Fish oil has anti-inflammatory properties and helps heal damaged nerves. According to research, fish oil can sometimes stop the progression of foot neuropathy and even make it go away. It also encourages the development of neurons. Salmon, sardines, mackerel, cod liver oil, herring, oysters, anchovies, and caviar are some foods that naturally contain fish oil. Fish oil can also be consumed as a supplement. Omega-3 fatty acids are also present in walnuts, canola oil, chia seeds, flaxseeds, soybeans, and fish oil.

A HEALTHY DIET AND STAYING ACTIVE ARE A MUST!

It is proven that maintaining a balanced diet is essential to controlling your blood sugar and diabetes problems like diabetic neuropathy

Aim for a calorie, fat-free, naturally nutrient-rich diet to maintain good health. Healthy menus emphasize:

  • Vegetables, fruits, legumes, and whole grains
  • Fat-free and low-fat dairy products
  • Lean meats, fish, and poultry without the skin

 

It's also essential that you consult with your doctor when changing or experimenting with new diets. Because every person is unique and has a fantastic set of symptoms, you must inform your healthcare provider of any adjustments you want to make to determine whether they are appropriate for you and your situation.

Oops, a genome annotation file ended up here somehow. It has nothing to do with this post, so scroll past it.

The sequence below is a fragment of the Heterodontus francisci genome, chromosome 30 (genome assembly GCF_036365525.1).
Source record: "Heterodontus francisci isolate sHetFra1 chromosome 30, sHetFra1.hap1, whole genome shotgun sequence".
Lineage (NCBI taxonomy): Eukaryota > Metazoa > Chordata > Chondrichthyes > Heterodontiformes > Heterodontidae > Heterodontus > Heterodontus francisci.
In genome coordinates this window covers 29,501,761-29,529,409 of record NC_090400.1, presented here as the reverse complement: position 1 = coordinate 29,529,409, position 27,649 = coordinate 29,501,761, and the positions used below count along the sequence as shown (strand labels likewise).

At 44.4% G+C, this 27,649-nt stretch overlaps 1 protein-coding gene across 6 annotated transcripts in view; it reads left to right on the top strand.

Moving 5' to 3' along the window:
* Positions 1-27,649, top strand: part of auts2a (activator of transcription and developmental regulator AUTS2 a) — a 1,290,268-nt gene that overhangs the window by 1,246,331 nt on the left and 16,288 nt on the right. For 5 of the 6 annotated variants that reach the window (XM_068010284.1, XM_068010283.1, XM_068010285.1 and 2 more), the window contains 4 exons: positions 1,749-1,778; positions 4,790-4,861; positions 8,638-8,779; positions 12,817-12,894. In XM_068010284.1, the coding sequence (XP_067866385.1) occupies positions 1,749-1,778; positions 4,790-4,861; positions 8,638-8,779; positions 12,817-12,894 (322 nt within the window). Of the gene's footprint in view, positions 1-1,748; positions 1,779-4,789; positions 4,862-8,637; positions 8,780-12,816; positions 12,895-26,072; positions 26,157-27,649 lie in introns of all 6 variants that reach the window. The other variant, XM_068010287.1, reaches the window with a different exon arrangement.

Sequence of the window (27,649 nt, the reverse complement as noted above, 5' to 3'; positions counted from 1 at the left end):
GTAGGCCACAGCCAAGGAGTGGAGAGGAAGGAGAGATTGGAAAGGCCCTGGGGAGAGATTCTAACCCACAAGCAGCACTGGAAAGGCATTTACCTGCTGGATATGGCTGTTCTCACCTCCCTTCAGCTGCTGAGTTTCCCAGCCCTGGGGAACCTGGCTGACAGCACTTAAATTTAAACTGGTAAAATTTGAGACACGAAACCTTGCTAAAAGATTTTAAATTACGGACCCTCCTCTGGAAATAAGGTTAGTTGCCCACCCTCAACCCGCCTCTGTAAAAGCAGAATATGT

The best way to control your blood sugar is through exercise. Before beginning a new physical activity, especially if you're using medications to decrease your blood sugar, check with your physician first. Aim for 150 minutes or more of moderate to strenuous activity each week if you have diabetes. For instance, make it a point to walk briskly for at least 30 minutes most days of the week. 

To avoid dehydration, drink water before, during, and after exercise. Also, make sure your footwear is supportive and comfy.